Clough United Methodist Church

Not everyone welcomes the Christmas season with joy. For people dealing with loss, sadness, grief, stress, or loneliness,

the holidays can be a time of dread and the season rings hollow. The church is offering a special service at 7 p.m., Wednesday, Dec. 14, for all who are hurting this Christmas season. Whatever the reason may be, all who are in need of comfort are invited to come and experience the healing power of God’s love. The service will include prayer, scripture, song, a message and communion. The church is at 2010 Wolfangel Road,Anderson Township; 231-4301;

Faith Christian Fellowship

The church is at 6800 School St., Newtown; 271-8442;

Faith Presbyterian Church Rinks Flea Market Bingo


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513-931-4441 • 513-931-0259

The church is at 6434 Corbly Road, Mount Washington; 231-1339;

Faith United Church of Christ The church is at 6866 Salem

Road, Anderson Township; 231-8285.

First Baptist Church of Anderson Hills

The choir will present “O Holy Night,” a glorious and majestic arrangement of classic Christmas Carols and hymns along with some stirring new songs. Come and hear the wonderful story of Christmas presented in music at 6 p.m., Sunday, Dec. 18, at the church. The church is at 1674 Eight Mile Road; 474-2441.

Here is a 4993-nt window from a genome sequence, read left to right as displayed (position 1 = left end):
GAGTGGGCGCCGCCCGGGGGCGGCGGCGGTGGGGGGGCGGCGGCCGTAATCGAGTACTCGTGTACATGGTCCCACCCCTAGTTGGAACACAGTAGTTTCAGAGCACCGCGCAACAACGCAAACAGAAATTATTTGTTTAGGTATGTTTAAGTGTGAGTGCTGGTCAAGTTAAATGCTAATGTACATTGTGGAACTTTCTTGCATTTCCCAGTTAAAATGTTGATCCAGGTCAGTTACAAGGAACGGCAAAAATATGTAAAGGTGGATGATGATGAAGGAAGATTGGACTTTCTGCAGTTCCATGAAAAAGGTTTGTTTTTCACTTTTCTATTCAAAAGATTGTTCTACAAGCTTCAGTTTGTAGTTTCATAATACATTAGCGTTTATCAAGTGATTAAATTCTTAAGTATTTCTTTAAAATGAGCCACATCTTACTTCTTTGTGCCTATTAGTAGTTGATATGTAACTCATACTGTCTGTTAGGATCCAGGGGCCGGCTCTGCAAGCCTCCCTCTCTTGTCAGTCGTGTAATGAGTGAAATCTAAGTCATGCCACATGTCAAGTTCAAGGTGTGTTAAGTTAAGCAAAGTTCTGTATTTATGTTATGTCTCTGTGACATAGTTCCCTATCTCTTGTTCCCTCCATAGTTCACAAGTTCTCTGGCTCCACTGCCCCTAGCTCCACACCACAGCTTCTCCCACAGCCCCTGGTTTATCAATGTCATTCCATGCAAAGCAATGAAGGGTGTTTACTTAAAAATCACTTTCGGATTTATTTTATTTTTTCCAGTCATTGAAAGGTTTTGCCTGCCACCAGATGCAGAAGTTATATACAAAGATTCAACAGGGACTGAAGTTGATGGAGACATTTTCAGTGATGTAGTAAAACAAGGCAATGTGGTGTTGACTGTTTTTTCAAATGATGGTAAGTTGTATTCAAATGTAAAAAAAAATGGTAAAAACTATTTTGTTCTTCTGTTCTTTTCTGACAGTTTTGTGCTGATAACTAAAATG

Horizon Community Church

The church offers new service times at 8:50 a.m., 10 a.m. and 11:10 a.m. each Sunday. The church is at 3950 Newtown Road, Anderson Township;; 272-5800.

Indian Hill Episcopal Presbyterian Church

Episcopal Holy Eucharist is 8 a.m. Sunday. Adult enrichment is 9:15 a.m., Sunday. Presbyterian morning worship is 10:30 a.m., Sunday. Childcare is provided at 10:30 a.m., Sunday.

Bible study is noon Wednesday.

Mount Washington United Methodist Church

On Christmas Eve at 7 p.m., the church will have a service of lessons and carols with the theme “Light to the Darkness.” The services will feature nine characters that relate God’s plan of salvation that culminates in Jesus Christ, singing of favorite carols and candle lighting. Everyone is invited to attend. The church will have one worship service at 10:45 a.m. The church will welcome the Christ child, pray and sing more carols. All are welcome to these special services. On the second Saturday of every month, the community is invited to a free dinner from 5:30 p.m. to 6:30 p.m. at the church. The dinner is provided by the generous members of the church and is served in the church’s fellowship hall. It is free to the public and the community is invited. All are welcome. The church is at 6365 Corbly Road, Mount Washington; 231-3946; www.mtwashum-

Parkside Christian Church

The church will have two identical services at 5:30 p.m. and 7 p.m. on Christmas Eve. On Christmas morning, the church will have one service at 11 a.m. All are welcome. The church is at 6986 Salem Road, Anderson Township; 231-9482;;

SonRise Community Church Sunday services begin at 10 a.m. Dress is casual. The church is located at 8136 Wooster Pike, Columbia Township.